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Crosby, Kunitz focused on gold, not goals

| Friday, Feb. 21, 2014, 8:13 p.m.
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Sidney Crosby of Canada controls the puck during the Men's Ice Hockey Semifinal Playoff against the United States on Day 14 of the 2014 Sochi Winter Olympics at Bolshoy Ice Dome on February 21, 2014 in Sochi, Russia.
Canada forward Sidney Crosby looks to score on USA goaltender Jonathan Quick during the first period of a men's semifinal ice hockey game at the 2014 Winter Olympics, Friday, Feb. 21, 2014, in Sochi, Russia.
AFP/Getty Images
Canada's Sidney Crosby pushes the puck from the home goal during the Men's Ice Hockey Semifinals USA vs Canada at the Bolshoy Ice Dome during the Sochi Winter Olympics on February 21, 2014.

SOCHI, Russia — Sidney Crosby and Chris Kunitz have combined for zero goals, have been criticized back in Canada more than any athletes here, and be very sure, they couldn't care less about either right now.

They're going for gold.

And so are the other seven forwards without a goal — Jonathan Toews, Corey Perry, Martin St. Louis, Patrice Bergeron, Rick Nash, Patrick Marleau and Matt Duchene — who instead contributed to a brilliant two-way effort in eliminating the United States, 1-0, in the Olympic semifinal Friday at Bolshoy Ice Dome.

Next: Sweden on Sunday.

“I think guys trust that the puck's going to go in and, if it's not, they're going to do the right things away from it,” Crosby said. “You don't change the way you play. There's a right way to play the game.”

It's hard to imagine Canada could have done much more right, other than score. But it just might be that the captain's example of not pouting has set the tone for an entire collection of forwards who could be squeezing their sticks to sawdust right about now.

“Our focus is on one thing, and that's winning,” coach Mike Babcock said. “Would we like more goals? Yes. Do we believe they're going to come if we keep creating chances like this? Absolutely. In the meantime, you keep playing.”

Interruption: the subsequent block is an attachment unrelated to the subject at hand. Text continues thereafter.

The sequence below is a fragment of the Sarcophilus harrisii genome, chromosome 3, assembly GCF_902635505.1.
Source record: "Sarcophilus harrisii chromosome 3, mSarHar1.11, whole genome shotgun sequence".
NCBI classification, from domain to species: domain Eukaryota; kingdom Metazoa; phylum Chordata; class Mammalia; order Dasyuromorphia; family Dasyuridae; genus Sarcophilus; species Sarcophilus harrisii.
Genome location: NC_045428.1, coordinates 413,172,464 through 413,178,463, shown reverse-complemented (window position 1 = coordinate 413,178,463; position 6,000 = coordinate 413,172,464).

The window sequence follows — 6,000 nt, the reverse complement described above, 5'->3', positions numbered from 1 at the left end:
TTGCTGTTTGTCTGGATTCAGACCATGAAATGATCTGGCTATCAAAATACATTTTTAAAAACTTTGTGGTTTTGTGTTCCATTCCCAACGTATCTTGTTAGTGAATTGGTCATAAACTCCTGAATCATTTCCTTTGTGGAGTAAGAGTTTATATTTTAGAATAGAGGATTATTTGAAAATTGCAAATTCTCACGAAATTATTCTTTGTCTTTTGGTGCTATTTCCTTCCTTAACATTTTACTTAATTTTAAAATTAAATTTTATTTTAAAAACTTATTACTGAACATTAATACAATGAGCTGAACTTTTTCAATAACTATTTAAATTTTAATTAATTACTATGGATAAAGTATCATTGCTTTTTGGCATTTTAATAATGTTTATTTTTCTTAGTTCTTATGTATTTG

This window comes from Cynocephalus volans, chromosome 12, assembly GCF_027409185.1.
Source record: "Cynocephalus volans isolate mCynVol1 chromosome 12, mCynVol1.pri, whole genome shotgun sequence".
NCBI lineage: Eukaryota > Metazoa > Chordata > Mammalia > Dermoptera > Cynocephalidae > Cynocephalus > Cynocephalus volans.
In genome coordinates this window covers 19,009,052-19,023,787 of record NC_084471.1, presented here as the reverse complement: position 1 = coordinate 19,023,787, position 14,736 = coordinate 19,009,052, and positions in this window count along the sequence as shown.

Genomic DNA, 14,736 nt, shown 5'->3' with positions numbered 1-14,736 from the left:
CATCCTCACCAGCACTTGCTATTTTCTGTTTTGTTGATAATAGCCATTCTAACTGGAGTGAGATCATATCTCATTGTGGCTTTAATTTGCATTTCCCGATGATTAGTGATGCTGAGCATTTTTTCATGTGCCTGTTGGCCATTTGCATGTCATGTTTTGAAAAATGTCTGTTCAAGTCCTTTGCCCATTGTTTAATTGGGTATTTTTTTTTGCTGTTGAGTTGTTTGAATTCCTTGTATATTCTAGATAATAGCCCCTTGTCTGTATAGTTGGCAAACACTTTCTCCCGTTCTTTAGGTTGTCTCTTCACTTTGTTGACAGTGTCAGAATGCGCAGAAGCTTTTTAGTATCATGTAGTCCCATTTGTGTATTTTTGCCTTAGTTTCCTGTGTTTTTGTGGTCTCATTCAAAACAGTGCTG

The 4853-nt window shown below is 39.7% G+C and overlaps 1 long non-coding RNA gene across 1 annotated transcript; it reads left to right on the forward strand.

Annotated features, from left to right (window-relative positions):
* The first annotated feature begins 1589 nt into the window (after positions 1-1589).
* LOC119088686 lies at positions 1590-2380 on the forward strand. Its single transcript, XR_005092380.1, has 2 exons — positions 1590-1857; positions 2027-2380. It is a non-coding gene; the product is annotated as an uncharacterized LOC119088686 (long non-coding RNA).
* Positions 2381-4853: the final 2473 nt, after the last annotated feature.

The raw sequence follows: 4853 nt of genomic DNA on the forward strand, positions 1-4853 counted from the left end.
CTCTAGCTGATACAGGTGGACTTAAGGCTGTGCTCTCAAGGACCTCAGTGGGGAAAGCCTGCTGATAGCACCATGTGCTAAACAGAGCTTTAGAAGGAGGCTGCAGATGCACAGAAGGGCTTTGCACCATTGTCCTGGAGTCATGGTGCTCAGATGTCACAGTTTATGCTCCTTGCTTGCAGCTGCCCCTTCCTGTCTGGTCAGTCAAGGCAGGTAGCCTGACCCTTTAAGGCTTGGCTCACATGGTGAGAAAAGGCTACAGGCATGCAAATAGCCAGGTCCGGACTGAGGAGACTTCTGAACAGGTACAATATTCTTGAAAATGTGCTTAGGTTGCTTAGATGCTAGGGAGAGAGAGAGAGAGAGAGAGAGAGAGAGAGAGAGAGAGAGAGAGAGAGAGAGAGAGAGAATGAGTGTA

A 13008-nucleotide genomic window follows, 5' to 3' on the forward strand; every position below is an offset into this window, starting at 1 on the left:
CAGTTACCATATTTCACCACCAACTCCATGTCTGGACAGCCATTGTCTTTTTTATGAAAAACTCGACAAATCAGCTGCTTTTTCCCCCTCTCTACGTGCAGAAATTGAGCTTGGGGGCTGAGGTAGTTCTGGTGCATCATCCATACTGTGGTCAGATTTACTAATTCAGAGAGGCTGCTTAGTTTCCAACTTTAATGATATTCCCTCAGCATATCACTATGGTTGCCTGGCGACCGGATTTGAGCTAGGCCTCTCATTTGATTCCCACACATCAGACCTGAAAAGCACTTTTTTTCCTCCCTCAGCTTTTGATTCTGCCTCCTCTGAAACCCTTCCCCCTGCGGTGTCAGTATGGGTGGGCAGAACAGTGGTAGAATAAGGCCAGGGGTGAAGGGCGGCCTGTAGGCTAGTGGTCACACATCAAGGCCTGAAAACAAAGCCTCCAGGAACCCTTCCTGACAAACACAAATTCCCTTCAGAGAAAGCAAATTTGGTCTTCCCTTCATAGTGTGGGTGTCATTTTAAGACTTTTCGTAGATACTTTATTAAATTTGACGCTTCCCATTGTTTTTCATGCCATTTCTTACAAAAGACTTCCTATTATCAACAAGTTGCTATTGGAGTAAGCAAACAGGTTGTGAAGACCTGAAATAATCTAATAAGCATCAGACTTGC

The lone goal in this game came early in the second period from Jamie Benn, his second of the Olympics, on what essentially was a give-and-go with Jay Bouwmeester at the left point, followed by a Benn redirect past Jonathan Quick.

There could have been many others, including by Crosby, who had four shots, and Kunitz, who had two excellent chances, one shot wide, the other thwarted by an exceptional Quick save.

Most important, per Crosby, was that every minute of attacking-zone time – whether resulting in goals or not – contributed to the cause against this particular opponent.

“I think we had really good puck possession,” Crosby said. “We've got some big forwards, and we were able to hold the puck down low for 20 seconds at a time in shifts. That hopefully would take away some of their offensive energy.”

The line Crosby was singling out was Benn-Corey Perry-Ryan Getzlaf, a talented group of tall trees. But the Patrick Marleau-Jonathan Toews-Jeff Carter line also created offense and shut down the Americans' top threat, Phil Kessel.

Crosby's line remains “a work in progress,” as Kunitz described it, but progress was seen. Patrice Bergeron took care of most defensive duties, and Crosby and Kunitz looked more like their Pittsburgh selves in springing quick offense through the neutral zone.

That might help explain why Kunitz seemed more at ease during and after this game than at any point in the Olympics. At one point in the second period, he took advantage of the quiet crowd and screamed “Hey Sid!” to call for a pass.

Having fun yet?

“Yeah, I think so,” Kunitz said, offering a seldom-seen smile. “Things are starting to work out a little better for all of us right now. As long as we stick to taking care of business, we believe good things will happen.”

And the criticism?

“I don't worry about that. The only people whose opinions count for me are in our locker room.”

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